So, it was back to his three companions. He didn’t suspect Tel, which is why he was taking him as his tether. If Tel had told someone from the Cumber about Raulin, it would have been accidentally and not maliciously, perhaps someone asking him questions on the street that he innocently answered. If Tel had turned on him, his whole world would be upside-down.
The wizard had the motivation and the desire to really rake Raulin over the coals. He wouldn’t understand the consequences; he’d just hurt him as much as he could. But did ratting someone out go against his morals? Those were unbendable, so long as they were explicit. Raulin had no doubt that, given the opportunity, Al would turn him in. But when they were still attached for another nine months? Doubtful. And the stupid blighter didn’t have the backbone for treachery. Raulin was sure he’d read enough about it one of his novels to hate it, too.
Anla, however, was the only one other than him that knew that a quick sentencing and death would mean freedom for the other three. She had the access, as Al had pointed out, and could have run messages through the Mesh to the Cumber. But, she had no motive. He was sure she was still irked at least a little about the night of the libertine ball, but since then things seemed well between them. She enjoyed eating dinner with him and loved to learn about cuisine. She had appreciated the work and the freedom that came with it. It baffled his mind to think it was her.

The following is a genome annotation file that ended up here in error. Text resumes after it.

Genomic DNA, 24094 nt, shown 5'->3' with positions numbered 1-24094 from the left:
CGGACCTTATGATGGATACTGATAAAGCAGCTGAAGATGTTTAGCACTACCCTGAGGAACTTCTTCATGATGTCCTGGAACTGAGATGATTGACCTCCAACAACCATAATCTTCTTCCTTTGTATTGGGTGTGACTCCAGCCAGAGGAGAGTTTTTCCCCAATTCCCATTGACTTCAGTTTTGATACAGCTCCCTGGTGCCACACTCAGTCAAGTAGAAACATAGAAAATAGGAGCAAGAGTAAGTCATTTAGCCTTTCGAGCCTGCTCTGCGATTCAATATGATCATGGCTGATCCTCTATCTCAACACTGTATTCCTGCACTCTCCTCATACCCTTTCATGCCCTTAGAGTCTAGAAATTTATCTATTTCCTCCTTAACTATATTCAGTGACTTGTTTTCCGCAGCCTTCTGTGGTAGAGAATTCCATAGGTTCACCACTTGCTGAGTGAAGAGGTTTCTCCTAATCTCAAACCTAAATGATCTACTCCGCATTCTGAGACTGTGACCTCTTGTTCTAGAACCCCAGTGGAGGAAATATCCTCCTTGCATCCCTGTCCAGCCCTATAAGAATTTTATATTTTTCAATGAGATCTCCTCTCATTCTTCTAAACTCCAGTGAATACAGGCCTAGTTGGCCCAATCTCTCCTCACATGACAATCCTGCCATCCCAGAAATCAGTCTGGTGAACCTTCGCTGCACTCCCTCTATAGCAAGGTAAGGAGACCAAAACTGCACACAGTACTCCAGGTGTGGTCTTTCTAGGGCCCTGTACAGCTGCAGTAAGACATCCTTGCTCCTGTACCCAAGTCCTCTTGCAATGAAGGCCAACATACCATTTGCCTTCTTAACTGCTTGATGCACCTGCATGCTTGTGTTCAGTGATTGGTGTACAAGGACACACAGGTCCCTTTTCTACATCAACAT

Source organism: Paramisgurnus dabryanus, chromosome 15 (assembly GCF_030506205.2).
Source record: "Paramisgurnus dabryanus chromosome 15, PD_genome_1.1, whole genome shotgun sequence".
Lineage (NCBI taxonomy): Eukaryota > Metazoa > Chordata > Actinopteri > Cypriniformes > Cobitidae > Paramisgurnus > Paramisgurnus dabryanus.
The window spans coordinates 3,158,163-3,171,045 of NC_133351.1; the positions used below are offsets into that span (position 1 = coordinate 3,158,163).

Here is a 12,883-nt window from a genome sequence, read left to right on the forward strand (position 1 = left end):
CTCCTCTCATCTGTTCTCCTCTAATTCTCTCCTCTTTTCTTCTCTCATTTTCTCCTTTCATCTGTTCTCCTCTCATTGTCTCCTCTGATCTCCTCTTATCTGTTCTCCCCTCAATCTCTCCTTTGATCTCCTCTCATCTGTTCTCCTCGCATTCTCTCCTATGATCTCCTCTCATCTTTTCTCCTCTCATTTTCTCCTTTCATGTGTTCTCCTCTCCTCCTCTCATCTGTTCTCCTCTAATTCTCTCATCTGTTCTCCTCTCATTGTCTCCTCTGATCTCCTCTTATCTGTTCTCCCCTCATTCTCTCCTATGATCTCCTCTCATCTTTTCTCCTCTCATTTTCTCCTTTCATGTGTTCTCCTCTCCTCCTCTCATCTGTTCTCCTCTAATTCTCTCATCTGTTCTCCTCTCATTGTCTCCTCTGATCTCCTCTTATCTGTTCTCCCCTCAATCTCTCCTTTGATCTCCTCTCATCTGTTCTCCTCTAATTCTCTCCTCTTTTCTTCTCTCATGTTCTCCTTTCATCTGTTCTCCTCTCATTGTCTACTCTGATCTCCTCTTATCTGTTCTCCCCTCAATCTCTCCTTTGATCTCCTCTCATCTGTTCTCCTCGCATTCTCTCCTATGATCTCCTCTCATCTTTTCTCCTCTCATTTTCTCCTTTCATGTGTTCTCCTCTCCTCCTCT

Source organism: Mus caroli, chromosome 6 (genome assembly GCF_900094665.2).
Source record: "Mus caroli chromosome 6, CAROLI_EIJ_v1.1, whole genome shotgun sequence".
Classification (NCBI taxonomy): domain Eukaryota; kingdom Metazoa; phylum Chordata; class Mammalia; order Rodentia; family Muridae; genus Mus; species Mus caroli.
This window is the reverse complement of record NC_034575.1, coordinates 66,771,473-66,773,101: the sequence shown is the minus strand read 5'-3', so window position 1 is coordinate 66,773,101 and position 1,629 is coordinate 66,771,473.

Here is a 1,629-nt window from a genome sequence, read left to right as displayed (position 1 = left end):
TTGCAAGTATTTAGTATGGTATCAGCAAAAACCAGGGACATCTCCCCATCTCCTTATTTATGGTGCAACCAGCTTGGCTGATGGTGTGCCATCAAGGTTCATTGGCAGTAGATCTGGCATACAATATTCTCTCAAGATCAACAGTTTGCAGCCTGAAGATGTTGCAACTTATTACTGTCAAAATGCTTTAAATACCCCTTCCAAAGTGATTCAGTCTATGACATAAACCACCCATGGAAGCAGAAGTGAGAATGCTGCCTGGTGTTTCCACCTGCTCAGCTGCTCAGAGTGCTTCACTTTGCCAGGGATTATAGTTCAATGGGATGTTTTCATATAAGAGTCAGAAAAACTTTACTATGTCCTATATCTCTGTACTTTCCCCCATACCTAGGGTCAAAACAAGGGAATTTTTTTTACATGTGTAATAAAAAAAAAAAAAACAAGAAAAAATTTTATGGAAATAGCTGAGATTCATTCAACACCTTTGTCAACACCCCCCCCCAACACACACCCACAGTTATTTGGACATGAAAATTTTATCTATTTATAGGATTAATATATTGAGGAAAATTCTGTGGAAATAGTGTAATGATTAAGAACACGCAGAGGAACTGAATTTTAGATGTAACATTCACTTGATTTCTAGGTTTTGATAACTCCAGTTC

And so he spent the day running scenarios and possibilities through his mind until it was twilight. No closer to an answer, he formulated his plan as he walked back to Breakhorse Hill. What if he spoke to Al and Anla separately and told them he’d pay fifty gold if they could come up with hard proof that the other had betrayed him? He’d promise to drop all the restrictions as well. Or perhaps he didn’t need to offer gold to Anla; she’d do it just to have her freedom back.
The building seemed nondescript of some drab-colored brick and tiled roof. The meeting was on the second floor, up a flight of stairs and into an office. He’d seen a few agents hold small rooms as a place to work on contracts or an easier place to be found.
The door was open, so he didn’t bother knocking. It was dark save a lamp lit in the corner. The agent was sitting next to it and he beckoned Raulin over.
A flash of white struck his mind and he jerked down. It didn’t save him from being hit, but he wasn’t knocked out, like he would have been. He whirled, his knives drawn, stalking the circle around him for enemies. He turned right, trying to put his back to the wall for a better vantage against his opponent.
It would have worked if there had been only one. He wound up walking right past another man with a club, who struck him directly on the head. He barely remembered the black overtaking him as he fell unconscious.